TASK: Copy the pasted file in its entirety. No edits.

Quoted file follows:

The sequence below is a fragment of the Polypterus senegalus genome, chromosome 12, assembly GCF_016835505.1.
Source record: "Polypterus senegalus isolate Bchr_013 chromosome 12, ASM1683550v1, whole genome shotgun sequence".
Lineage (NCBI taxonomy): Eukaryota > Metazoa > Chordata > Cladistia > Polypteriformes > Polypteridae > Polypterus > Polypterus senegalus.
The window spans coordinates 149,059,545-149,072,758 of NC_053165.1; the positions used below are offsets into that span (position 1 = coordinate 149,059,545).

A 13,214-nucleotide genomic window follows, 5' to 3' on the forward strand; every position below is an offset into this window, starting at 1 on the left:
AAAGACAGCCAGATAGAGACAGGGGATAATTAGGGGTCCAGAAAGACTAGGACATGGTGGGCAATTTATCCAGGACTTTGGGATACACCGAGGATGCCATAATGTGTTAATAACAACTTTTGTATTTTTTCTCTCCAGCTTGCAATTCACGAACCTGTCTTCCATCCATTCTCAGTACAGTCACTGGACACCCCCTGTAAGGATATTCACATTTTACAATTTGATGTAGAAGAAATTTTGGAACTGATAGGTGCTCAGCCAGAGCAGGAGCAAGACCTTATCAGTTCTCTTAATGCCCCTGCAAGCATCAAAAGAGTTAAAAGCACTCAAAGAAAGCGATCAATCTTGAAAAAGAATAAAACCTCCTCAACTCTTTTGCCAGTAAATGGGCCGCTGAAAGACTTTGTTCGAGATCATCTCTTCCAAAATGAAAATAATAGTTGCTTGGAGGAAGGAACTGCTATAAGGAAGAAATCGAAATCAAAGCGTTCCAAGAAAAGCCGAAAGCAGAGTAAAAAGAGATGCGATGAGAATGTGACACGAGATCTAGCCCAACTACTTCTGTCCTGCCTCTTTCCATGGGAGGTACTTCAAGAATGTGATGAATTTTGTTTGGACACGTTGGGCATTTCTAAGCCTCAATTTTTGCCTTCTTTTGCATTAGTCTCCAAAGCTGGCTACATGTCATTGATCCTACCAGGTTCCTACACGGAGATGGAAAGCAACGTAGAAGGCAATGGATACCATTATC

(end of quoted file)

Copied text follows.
The sequence below is a fragment of the Polypterus senegalus genome, chromosome 12, assembly GCF_016835505.1.
Source record: "Polypterus senegalus isolate Bchr_013 chromosome 12, ASM1683550v1, whole genome shotgun sequence".
Lineage (NCBI taxonomy): Eukaryota > Metazoa > Chordata > Cladistia > Polypteriformes > Polypteridae > Polypterus > Polypterus senegalus.
The window spans coordinates 149,059,545-149,072,758 of NC_053165.1; the positions used below are offsets into that span (position 1 = coordinate 149,059,545).

A 13,214-nucleotide genomic window follows, 5' to 3' on the forward strand; every position below is an offset into this window, starting at 1 on the left:
AAAGACAGCCAGATAGAGACAGGGGATAATTAGGGGTCCAGAAAGACTAGGACATGGTGGGCAATTTATCCAGGACTTTGGGATACACCGAGGATGCCATAATGTGTTAATAACAACTTTTGTATTTTTTCTCTCCAGCTTGCAATTCACGAACCTGTCTTCCATCCATTCTCAGTACAGTCACTGGACACCCCCTGTAAGGATATTCACATTTTACAATTTGATGTAGAAGAAATTTTGGAACTGATAGGTGCTCAGCCAGAGCAGGAGCAAGACCTTATCAGTTCTCTTAATGCCCCTGCAAGCATCAAAAGAGTTAAAAGCACTCAAAGAAAGCGATCAATCTTGAAAAAGAATAAAACCTCCTCAACTCTTTTGCCAGTAAATGGGCCGCTGAAAGACTTTGTTCGAGATCATCTCTTCCAAAATGAAAATAATAGTTGCTTGGAGGAAGGAACTGCTATAAGGAAGAAATCGAAATCAAAGCGTTCCAAGAAAAGCCGAAAGCAGAGTAAAAAGAGATGCGATGAGAATGTGACACGAGATCTAGCCCAACTACTTCTGTCCTGCCTCTTTCCATGGGAGGTACTTCAAGAATGTGATGAATTTTGTTTGGACACGTTGGGCATTTCTAAGCCTCAATTTTTGCCTTCTTTTGCATTAGTCTCCAAAGCTGGCTACATGTCATTGATCCTACCAGGTTCCTACACGGAGATGGAAAGCAACGTAGAAGGCAATGGATACCATTATC